We have more agency than we think when it comes to choosing what we click online, a new study suggests. But Facebook still has a lot of power to influence us.
If you were among those who were surprised at the results of the UK general election of 2015, you may be tempted to blame the internet for surrounding you with people who tell you what you want to hear. Whether it’s by choice or design, the internet tends to create a bubble around us, where most people have the same opinions as we do. This may be comfortable, but the problem is that life in the bubble doesn’t necessarily reflect the view of the world at large.
It’s tempting to blame technology for this phenomenon: “If you take all of these [online] filters together, you take all these algorithms, you get what I call a filter bubble. Your filter bubble is your own personal, unique universe of information that you live in online,” Eli Pariser, co-founder of Upworthy and author of The Filter Bubble, explained in a TED talk.
This effect is boosted by the fact that the internet’s targeting algorithms are pretty good at working out what we want to see – whether it is advertising, search engine hits or Facebook posts. On one hand, this is useful as it helps us sort through a vast sea of content to find things we like. However it also means we come into contact with a narrow conception of public opinion, because we only hear the opinions we agree with.
So it was perhaps surprising when Facebook issued a study which showed that we’re probably creating a lot of this effect ourselves. The study, which has been peer-reviewed and published in respected journal Science, found evidence that the filter bubble may be a myth:
“We conclusively establish that on average in the context of Facebook, individual choices more than algorithms limit exposure to attitude-challenging content,” the three authors, Eytan Bakshy, Solomon Messing and Lada Adamic, wrote in Science. “Our work suggests that the power to expose oneself to perspectives from the other side in social media lies first and foremost with individuals.”.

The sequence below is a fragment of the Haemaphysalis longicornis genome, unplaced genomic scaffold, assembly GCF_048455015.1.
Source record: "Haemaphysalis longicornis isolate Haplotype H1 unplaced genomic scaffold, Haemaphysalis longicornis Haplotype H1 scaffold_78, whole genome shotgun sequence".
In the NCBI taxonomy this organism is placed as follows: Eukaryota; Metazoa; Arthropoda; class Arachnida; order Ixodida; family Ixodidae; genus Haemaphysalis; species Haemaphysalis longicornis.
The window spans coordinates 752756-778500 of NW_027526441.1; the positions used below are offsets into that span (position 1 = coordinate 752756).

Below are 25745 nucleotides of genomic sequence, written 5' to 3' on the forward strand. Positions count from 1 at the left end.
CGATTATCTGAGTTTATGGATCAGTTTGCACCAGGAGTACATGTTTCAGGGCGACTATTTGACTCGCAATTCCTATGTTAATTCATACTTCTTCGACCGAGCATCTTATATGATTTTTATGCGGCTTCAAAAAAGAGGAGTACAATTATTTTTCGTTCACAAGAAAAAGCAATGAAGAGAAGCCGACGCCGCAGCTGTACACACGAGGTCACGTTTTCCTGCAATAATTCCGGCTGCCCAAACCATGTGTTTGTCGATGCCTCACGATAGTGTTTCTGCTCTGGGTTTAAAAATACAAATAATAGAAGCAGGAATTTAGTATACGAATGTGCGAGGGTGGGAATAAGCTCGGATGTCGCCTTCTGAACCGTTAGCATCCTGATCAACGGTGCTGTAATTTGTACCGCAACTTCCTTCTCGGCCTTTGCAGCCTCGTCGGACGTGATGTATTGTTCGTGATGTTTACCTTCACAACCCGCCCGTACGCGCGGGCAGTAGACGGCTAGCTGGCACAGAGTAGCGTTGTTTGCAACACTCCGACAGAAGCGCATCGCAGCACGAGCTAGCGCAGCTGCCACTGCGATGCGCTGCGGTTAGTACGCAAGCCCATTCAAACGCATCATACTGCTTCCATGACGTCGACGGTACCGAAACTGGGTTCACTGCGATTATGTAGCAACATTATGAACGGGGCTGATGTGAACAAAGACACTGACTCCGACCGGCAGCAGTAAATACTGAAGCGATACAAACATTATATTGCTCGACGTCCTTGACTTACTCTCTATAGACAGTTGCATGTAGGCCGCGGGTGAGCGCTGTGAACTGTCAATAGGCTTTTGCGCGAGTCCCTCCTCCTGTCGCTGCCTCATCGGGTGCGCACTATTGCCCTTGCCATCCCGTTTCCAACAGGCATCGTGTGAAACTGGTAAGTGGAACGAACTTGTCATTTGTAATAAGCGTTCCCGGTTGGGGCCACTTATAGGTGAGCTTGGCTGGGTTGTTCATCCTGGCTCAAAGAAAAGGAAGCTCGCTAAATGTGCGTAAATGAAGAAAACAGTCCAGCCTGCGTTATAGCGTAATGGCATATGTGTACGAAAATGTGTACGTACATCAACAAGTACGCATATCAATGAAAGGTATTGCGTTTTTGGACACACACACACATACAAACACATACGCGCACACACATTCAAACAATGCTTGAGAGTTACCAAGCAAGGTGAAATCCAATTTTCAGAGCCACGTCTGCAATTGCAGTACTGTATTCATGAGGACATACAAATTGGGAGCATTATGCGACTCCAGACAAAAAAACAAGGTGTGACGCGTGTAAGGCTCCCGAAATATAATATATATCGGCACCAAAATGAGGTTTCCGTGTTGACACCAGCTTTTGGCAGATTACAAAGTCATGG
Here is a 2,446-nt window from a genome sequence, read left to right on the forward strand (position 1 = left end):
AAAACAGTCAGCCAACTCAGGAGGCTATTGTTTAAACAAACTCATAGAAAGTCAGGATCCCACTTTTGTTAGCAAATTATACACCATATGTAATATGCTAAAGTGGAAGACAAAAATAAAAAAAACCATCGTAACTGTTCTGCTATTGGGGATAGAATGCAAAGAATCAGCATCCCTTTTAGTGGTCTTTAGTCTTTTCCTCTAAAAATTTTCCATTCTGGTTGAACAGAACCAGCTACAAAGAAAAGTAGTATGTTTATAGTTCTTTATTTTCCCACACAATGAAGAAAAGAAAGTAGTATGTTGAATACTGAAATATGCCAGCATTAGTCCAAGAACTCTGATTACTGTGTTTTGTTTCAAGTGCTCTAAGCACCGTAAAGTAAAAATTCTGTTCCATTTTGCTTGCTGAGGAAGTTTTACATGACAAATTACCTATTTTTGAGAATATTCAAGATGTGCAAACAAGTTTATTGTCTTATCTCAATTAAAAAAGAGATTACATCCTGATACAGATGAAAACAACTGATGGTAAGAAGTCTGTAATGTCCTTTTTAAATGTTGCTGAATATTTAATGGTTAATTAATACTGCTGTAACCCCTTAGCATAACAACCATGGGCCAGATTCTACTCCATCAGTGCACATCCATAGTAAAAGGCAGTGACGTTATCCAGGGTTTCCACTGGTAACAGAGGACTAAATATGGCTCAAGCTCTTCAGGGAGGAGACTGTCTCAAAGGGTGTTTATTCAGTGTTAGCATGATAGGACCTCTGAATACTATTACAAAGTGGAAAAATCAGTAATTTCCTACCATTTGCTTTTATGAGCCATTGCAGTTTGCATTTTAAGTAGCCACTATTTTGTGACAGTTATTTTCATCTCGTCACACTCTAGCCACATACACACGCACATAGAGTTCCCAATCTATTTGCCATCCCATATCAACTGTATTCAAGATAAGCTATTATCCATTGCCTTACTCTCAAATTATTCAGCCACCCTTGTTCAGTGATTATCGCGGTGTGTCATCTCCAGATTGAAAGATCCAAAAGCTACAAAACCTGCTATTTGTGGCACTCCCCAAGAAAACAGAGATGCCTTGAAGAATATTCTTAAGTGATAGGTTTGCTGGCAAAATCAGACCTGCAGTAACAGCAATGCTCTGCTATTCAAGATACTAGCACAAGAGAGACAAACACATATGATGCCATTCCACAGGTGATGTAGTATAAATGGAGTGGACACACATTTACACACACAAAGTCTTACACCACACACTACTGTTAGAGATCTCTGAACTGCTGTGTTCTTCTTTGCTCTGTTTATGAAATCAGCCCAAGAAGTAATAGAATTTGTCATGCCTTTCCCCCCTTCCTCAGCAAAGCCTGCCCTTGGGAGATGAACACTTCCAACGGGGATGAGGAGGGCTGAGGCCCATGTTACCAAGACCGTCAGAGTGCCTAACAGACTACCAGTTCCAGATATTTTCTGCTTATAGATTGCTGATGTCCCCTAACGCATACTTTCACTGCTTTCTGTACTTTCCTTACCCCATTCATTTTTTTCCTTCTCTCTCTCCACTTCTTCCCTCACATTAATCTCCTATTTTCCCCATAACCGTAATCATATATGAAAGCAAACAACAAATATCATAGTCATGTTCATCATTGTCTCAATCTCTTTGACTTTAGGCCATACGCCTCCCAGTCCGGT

The study found that people with socially conservative views tend to share and click mostly on links that tally with their views, and so do people with liberal views. But because most of us have at least some friends or family whose views differ from our own, we have at least some exposure to opposing views: 24% to 35% of news content shared by our friends are things that we ourselves won’t necessarily agree with. And we do click on those links: 24.9% of the articles people click on promote views which oppose their own.
Considering how we’re increasingly getting most of our news via social media channels such as Facebook, studies like these are important. The power of Facebook to influence behaviour has already been established: their scientists proved they could affect people’s moods by subtly controlling their feeds, for example. Facebook has used this power philanthropically as well, such as when they encourage people to donate to charities following natural disasters. During the US election in 2012, Facebook promoted voting in the feeds of 1.9 million users, and found a “statistically significant” increase in how much attention users paid to government news as a result. Significantly, Facebook claimed to have boosted voter turnout by 3% through its experiment, according to a report from Mother Jones.
The good news is that we’re not entirely doomed to live in a world as created by the all-powerful Facebook algorithm: the internet is not conspiring to create an internet experience that reflects only what we want to see. “Our work suggests that individuals are exposed to more cross-cutting discourse in social media than they would be under the digital reality envisioned by some,“ read the study. “Compared to algorithmic ranking, individuals’ choices about what to consume had a stronger effect.”. But as the voting experiment proves, we can certainly be influenced by suggestions on social media. While we ultimately decide for ourselves what to do, Facebook needs to remember it still has a lot of power.
Harvesting social media is vital to your marketing strategy. Upping your social listening efforts could help you tap into crucial conversation about your brand. Find out more about social listening in this blog post!